Background: Because of their rarity and indolent nature, optimal management of malignant pancreatic neuroendocrine tumors remains controversial. The purpose of this study is to review a series of patients with these tumors and investigate the role of surgery in the treatment. Methods: A retrospective study of 73 patients (ages 24-86 years; 36 women) undergoing treatment at a tertiary academic medical center was performed. Patient demographics, diagnostic tests, operations, pathologic findings, adjuvant treatments, and survival were reviewed. Results: Seventy-four percent of patients had advanced disease with hepatic metastases and 30% had functional tumors. Fifty-seven percent of the patients underwent pancreatic resections. Two 60-day mortalities occurred and the postoperative complication rate was 27%. Overall 5-year survival rate was 44%. There was no difference in survival between patients with functional and nonfunctional tumors. Patients undergoing resection, even in metastatic disease, had better survival than patients who had no resection (60% vs. 30%, P = 0.025). Recurrence occurred in 20% of patients who underwent a curative resection. Conclusion: Patients with malignant pancreatic neuroendocrine tumors commonly present with advanced disease. Although, curative resection is not frequent, survival benefit may be obtainable with aggressive surgical management even in the face of metastatic disease.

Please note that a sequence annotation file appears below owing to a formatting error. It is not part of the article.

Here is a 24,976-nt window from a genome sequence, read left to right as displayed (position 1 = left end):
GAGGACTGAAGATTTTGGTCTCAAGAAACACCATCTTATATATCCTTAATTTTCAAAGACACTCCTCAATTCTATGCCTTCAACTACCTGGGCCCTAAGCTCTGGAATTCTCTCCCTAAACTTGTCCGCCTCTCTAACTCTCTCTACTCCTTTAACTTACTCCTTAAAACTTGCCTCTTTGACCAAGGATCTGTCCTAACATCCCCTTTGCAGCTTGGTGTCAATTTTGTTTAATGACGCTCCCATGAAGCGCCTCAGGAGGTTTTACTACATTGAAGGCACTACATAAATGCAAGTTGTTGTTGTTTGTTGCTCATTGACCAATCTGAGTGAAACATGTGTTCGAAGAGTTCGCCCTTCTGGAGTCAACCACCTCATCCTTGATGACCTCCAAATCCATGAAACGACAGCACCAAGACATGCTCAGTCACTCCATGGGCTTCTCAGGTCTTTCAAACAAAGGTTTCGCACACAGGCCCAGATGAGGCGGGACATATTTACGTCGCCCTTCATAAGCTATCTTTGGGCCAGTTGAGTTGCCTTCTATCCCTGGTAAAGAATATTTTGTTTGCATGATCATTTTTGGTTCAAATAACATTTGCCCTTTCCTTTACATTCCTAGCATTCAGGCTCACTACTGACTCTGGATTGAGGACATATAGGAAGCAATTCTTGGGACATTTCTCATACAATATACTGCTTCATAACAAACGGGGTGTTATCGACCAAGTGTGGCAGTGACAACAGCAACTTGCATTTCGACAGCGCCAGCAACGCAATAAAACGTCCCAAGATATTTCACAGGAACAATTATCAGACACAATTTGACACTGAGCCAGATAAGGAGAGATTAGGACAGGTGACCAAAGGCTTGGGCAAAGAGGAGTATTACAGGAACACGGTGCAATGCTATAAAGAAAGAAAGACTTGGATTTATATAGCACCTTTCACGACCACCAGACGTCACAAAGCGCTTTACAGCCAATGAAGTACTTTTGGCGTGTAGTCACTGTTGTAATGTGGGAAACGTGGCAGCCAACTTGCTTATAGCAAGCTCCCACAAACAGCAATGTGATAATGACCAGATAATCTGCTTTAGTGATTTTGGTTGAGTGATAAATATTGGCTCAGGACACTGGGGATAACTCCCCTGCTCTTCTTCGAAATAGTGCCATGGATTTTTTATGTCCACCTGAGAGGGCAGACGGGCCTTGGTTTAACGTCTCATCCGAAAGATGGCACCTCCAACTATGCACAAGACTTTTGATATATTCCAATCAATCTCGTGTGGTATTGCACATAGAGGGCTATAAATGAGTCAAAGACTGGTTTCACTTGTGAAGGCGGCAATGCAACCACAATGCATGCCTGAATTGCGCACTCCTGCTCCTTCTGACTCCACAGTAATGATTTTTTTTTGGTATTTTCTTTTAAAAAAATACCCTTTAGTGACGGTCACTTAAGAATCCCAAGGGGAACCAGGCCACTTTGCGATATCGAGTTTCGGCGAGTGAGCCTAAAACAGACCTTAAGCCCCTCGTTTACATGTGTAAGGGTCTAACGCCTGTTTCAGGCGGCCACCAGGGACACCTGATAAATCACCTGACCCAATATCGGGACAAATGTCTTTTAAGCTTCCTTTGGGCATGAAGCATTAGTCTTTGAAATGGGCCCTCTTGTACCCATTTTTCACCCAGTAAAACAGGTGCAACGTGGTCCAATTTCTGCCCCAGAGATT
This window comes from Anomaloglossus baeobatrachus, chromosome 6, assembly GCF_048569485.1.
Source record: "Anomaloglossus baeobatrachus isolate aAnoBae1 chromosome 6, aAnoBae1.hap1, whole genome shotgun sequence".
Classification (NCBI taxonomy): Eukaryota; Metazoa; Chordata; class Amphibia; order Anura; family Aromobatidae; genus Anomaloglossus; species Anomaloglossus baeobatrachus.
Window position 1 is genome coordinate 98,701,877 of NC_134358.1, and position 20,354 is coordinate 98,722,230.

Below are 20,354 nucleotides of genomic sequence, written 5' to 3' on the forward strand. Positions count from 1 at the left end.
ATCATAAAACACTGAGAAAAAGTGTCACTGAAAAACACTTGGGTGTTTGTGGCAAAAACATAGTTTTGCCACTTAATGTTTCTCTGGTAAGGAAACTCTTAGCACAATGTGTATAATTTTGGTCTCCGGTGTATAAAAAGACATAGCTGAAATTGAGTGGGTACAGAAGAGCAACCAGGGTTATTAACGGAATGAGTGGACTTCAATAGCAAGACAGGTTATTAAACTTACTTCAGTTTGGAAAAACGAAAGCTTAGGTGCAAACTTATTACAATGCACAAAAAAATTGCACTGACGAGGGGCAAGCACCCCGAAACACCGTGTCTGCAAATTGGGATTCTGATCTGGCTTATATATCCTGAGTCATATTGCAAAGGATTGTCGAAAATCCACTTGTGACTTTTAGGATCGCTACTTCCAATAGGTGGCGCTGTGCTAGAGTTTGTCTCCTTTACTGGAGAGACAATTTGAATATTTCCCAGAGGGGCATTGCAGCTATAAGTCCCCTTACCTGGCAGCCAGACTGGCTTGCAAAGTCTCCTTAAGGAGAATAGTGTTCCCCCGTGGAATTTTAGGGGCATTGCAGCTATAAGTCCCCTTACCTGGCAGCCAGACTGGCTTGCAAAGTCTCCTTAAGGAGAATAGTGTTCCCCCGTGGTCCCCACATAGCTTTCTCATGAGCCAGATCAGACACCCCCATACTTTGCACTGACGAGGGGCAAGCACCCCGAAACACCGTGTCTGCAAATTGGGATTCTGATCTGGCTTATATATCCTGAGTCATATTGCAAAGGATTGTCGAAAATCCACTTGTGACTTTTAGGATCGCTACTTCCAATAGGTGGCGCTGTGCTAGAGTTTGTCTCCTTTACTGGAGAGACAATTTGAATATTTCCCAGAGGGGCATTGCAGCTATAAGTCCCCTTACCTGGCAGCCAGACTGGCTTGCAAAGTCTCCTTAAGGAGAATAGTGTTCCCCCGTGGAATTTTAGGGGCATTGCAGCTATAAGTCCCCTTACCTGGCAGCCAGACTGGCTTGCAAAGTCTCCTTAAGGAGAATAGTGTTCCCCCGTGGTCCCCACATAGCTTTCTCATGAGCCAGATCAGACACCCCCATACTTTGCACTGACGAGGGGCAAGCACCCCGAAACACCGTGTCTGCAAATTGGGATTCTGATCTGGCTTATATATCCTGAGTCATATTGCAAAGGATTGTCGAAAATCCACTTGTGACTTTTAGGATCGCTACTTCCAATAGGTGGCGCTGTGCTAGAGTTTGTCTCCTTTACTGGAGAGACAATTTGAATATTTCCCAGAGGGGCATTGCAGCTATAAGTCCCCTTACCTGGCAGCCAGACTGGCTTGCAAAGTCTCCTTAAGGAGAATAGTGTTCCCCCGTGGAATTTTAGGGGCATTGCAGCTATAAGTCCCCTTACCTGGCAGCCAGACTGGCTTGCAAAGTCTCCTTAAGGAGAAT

- Islet cell carcinoma
- Neuroendocrine tumors